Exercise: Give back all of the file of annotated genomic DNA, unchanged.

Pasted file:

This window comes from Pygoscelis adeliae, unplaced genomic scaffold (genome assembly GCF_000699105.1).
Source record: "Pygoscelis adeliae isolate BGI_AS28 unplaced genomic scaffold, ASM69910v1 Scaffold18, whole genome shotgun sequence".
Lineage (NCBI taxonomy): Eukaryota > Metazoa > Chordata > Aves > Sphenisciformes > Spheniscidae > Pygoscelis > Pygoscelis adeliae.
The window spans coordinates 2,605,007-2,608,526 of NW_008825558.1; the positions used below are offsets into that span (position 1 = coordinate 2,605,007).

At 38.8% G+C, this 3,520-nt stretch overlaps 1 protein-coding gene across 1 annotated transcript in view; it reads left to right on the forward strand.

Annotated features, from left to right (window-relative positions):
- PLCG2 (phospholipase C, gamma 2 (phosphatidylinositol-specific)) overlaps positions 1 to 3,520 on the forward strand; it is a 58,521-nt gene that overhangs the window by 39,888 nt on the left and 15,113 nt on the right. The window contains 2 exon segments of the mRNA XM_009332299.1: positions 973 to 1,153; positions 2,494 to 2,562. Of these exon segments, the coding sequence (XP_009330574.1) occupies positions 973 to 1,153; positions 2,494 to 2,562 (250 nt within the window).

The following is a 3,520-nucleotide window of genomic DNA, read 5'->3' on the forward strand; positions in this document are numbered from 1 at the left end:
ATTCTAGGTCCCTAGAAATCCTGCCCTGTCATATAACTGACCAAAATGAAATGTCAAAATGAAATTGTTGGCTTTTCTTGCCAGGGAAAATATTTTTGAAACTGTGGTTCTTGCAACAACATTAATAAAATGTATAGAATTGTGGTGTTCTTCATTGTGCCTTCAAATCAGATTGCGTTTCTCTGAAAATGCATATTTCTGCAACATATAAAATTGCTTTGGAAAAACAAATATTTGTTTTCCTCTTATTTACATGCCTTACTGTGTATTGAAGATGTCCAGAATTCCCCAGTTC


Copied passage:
This window comes from Pygoscelis adeliae, unplaced genomic scaffold (genome assembly GCF_000699105.1).
Source record: "Pygoscelis adeliae isolate BGI_AS28 unplaced genomic scaffold, ASM69910v1 Scaffold18, whole genome shotgun sequence".
Lineage (NCBI taxonomy): Eukaryota > Metazoa > Chordata > Aves > Sphenisciformes > Spheniscidae > Pygoscelis > Pygoscelis adeliae.
The window spans coordinates 2,605,007-2,608,526 of NW_008825558.1; the positions used below are offsets into that span (position 1 = coordinate 2,605,007).

At 38.8% G+C, this 3,520-nt stretch overlaps 1 protein-coding gene across 1 annotated transcript in view; it reads left to right on the forward strand.

Annotated features, from left to right (window-relative positions):
- PLCG2 (phospholipase C, gamma 2 (phosphatidylinositol-specific)) overlaps positions 1 to 3,520 on the forward strand; it is a 58,521-nt gene that overhangs the window by 39,888 nt on the left and 15,113 nt on the right. The window contains 2 exon segments of the mRNA XM_009332299.1: positions 973 to 1,153; positions 2,494 to 2,562. Of these exon segments, the coding sequence (XP_009330574.1) occupies positions 973 to 1,153; positions 2,494 to 2,562 (250 nt within the window).

The following is a 3,520-nucleotide window of genomic DNA, read 5'->3' on the forward strand; positions in this document are numbered from 1 at the left end:
ATTCTAGGTCCCTAGAAATCCTGCCCTGTCATATAACTGACCAAAATGAAATGTCAAAATGAAATTGTTGGCTTTTCTTGCCAGGGAAAATATTTTTGAAACTGTGGTTCTTGCAACAACATTAATAAAATGTATAGAATTGTGGTGTTCTTCATTGTGCCTTCAAATCAGATTGCGTTTCTCTGAAAATGCATATTTCTGCAACATATAAAATTGCTTTGGAAAAACAAATATTTGTTTTCCTCTTATTTACATGCCTTACTGTGTATTGAAGATGTCCAGAATTCCCCAGTTC